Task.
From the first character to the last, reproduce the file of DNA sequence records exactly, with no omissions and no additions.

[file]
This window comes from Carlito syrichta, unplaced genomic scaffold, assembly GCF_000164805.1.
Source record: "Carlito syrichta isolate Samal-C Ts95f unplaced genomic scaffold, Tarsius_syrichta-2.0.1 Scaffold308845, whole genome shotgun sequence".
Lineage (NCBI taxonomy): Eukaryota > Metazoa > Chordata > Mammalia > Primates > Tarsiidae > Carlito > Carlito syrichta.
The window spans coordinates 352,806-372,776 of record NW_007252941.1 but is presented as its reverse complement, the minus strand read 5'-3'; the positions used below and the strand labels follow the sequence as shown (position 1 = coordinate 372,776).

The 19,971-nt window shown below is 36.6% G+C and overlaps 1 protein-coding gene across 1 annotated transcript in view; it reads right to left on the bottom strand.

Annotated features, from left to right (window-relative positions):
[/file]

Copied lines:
This window comes from Carlito syrichta, unplaced genomic scaffold, assembly GCF_000164805.1.
Source record: "Carlito syrichta isolate Samal-C Ts95f unplaced genomic scaffold, Tarsius_syrichta-2.0.1 Scaffold308845, whole genome shotgun sequence".
Lineage (NCBI taxonomy): Eukaryota > Metazoa > Chordata > Mammalia > Primates > Tarsiidae > Carlito > Carlito syrichta.
The window spans coordinates 352,806-372,776 of record NW_007252941.1 but is presented as its reverse complement, the minus strand read 5'-3'; the positions used below and the strand labels follow the sequence as shown (position 1 = coordinate 372,776).

The 19,971-nt window shown below is 36.6% G+C and overlaps 1 protein-coding gene across 1 annotated transcript in view; it reads right to left on the bottom strand.

Annotated features, from left to right (window-relative positions):